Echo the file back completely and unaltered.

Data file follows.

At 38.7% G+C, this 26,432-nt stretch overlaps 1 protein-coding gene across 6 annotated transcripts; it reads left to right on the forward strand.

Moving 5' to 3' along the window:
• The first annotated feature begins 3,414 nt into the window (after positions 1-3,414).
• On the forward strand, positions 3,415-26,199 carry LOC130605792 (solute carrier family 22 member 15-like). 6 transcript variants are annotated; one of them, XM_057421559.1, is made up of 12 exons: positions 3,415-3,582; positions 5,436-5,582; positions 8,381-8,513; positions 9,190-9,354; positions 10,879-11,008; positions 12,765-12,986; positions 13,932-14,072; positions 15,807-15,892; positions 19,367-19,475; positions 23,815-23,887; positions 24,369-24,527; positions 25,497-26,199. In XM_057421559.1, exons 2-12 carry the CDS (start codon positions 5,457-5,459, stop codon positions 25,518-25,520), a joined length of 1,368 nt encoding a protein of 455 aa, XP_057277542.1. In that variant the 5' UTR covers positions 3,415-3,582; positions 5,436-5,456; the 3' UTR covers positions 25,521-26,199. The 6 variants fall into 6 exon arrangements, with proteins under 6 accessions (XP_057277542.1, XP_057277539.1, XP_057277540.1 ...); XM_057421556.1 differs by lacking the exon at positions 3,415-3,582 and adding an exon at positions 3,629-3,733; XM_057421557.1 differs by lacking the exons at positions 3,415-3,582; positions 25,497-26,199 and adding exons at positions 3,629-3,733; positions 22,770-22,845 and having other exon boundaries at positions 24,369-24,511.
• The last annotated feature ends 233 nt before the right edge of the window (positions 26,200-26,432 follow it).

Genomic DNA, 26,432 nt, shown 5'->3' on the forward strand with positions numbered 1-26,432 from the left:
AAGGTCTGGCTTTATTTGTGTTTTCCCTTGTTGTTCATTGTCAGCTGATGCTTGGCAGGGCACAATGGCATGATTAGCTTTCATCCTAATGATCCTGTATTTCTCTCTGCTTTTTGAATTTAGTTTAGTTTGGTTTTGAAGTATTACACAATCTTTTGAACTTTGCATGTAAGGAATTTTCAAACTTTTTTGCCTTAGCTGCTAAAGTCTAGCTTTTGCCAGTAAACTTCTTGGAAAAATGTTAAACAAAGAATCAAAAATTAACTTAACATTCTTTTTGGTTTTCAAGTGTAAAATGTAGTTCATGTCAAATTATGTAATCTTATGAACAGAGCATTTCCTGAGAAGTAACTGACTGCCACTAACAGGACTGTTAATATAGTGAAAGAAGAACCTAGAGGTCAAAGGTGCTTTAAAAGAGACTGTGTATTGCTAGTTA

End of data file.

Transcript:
At 38.7% G+C, this 26,432-nt stretch overlaps 1 protein-coding gene across 6 annotated transcripts; it reads left to right on the forward strand.

Moving 5' to 3' along the window:
• The first annotated feature begins 3,414 nt into the window (after positions 1-3,414).
• On the forward strand, positions 3,415-26,199 carry LOC130605792 (solute carrier family 22 member 15-like). 6 transcript variants are annotated; one of them, XM_057421559.1, is made up of 12 exons: positions 3,415-3,582; positions 5,436-5,582; positions 8,381-8,513; positions 9,190-9,354; positions 10,879-11,008; positions 12,765-12,986; positions 13,932-14,072; positions 15,807-15,892; positions 19,367-19,475; positions 23,815-23,887; positions 24,369-24,527; positions 25,497-26,199. In XM_057421559.1, exons 2-12 carry the CDS (start codon positions 5,457-5,459, stop codon positions 25,518-25,520), a joined length of 1,368 nt encoding a protein of 455 aa, XP_057277542.1. In that variant the 5' UTR covers positions 3,415-3,582; positions 5,436-5,456; the 3' UTR covers positions 25,521-26,199. The 6 variants fall into 6 exon arrangements, with proteins under 6 accessions (XP_057277542.1, XP_057277539.1, XP_057277540.1 ...); XM_057421556.1 differs by lacking the exon at positions 3,415-3,582 and adding an exon at positions 3,629-3,733; XM_057421557.1 differs by lacking the exons at positions 3,415-3,582; positions 25,497-26,199 and adding exons at positions 3,629-3,733; positions 22,770-22,845 and having other exon boundaries at positions 24,369-24,511.
• The last annotated feature ends 233 nt before the right edge of the window (positions 26,200-26,432 follow it).

Genomic DNA, 26,432 nt, shown 5'->3' on the forward strand with positions numbered 1-26,432 from the left:
AAGGTCTGGCTTTATTTGTGTTTTCCCTTGTTGTTCATTGTCAGCTGATGCTTGGCAGGGCACAATGGCATGATTAGCTTTCATCCTAATGATCCTGTATTTCTCTCTGCTTTTTGAATTTAGTTTAGTTTGGTTTTGAAGTATTACACAATCTTTTGAACTTTGCATGTAAGGAATTTTCAAACTTTTTTGCCTTAGCTGCTAAAGTCTAGCTTTTGCCAGTAAACTTCTTGGAAAAATGTTAAACAAAGAATCAAAAATTAACTTAACATTCTTTTTGGTTTTCAAGTGTAAAATGTAGTTCATGTCAAATTATGTAATCTTATGAACAGAGCATTTCCTGAGAAGTAACTGACTGCCACTAACAGGACTGTTAATATAGTGAAAGAAGAACCTAGAGGTCAAAGGTGCTTTAAAAGAGACTGTGTATTGCTAGTTA